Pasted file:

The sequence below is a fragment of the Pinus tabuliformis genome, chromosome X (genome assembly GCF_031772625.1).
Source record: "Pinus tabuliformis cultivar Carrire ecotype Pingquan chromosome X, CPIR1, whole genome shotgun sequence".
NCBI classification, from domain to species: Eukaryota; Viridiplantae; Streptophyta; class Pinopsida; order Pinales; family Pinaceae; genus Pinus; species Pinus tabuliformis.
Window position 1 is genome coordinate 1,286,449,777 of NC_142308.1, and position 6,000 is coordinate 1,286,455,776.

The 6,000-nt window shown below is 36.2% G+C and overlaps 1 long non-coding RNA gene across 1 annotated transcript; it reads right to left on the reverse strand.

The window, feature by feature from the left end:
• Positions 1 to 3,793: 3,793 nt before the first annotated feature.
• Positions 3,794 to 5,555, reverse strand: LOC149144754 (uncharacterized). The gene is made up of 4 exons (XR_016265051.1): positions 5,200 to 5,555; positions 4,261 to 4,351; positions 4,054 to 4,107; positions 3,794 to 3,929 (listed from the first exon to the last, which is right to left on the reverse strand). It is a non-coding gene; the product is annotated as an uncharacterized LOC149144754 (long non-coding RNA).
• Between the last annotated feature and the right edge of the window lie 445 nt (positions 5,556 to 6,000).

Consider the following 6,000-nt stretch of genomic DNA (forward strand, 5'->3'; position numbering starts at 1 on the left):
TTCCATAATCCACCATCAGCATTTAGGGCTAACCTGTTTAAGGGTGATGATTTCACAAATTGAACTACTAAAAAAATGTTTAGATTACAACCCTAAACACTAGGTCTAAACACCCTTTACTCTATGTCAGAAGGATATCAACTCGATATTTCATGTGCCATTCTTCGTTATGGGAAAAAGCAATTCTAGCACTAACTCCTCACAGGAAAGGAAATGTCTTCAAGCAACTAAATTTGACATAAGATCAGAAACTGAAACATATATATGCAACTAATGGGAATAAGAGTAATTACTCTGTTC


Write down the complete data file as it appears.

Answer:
The sequence below is a fragment of the Pinus tabuliformis genome, chromosome X (genome assembly GCF_031772625.1).
Source record: "Pinus tabuliformis cultivar Carrire ecotype Pingquan chromosome X, CPIR1, whole genome shotgun sequence".
NCBI classification, from domain to species: Eukaryota; Viridiplantae; Streptophyta; class Pinopsida; order Pinales; family Pinaceae; genus Pinus; species Pinus tabuliformis.
Window position 1 is genome coordinate 1,286,449,777 of NC_142308.1, and position 6,000 is coordinate 1,286,455,776.

The 6,000-nt window shown below is 36.2% G+C and overlaps 1 long non-coding RNA gene across 1 annotated transcript; it reads right to left on the reverse strand.

The window, feature by feature from the left end:
• Positions 1 to 3,793: 3,793 nt before the first annotated feature.
• Positions 3,794 to 5,555, reverse strand: LOC149144754 (uncharacterized). The gene is made up of 4 exons (XR_016265051.1): positions 5,200 to 5,555; positions 4,261 to 4,351; positions 4,054 to 4,107; positions 3,794 to 3,929 (listed from the first exon to the last, which is right to left on the reverse strand). It is a non-coding gene; the product is annotated as an uncharacterized LOC149144754 (long non-coding RNA).
• Between the last annotated feature and the right edge of the window lie 445 nt (positions 5,556 to 6,000).

Consider the following 6,000-nt stretch of genomic DNA (forward strand, 5'->3'; position numbering starts at 1 on the left):
TTCCATAATCCACCATCAGCATTTAGGGCTAACCTGTTTAAGGGTGATGATTTCACAAATTGAACTACTAAAAAAATGTTTAGATTACAACCCTAAACACTAGGTCTAAACACCCTTTACTCTATGTCAGAAGGATATCAACTCGATATTTCATGTGCCATTCTTCGTTATGGGAAAAAGCAATTCTAGCACTAACTCCTCACAGGAAAGGAAATGTCTTCAAGCAACTAAATTTGACATAAGATCAGAAACTGAAACATATATATGCAACTAATGGGAATAAGAGTAATTACTCTGTTC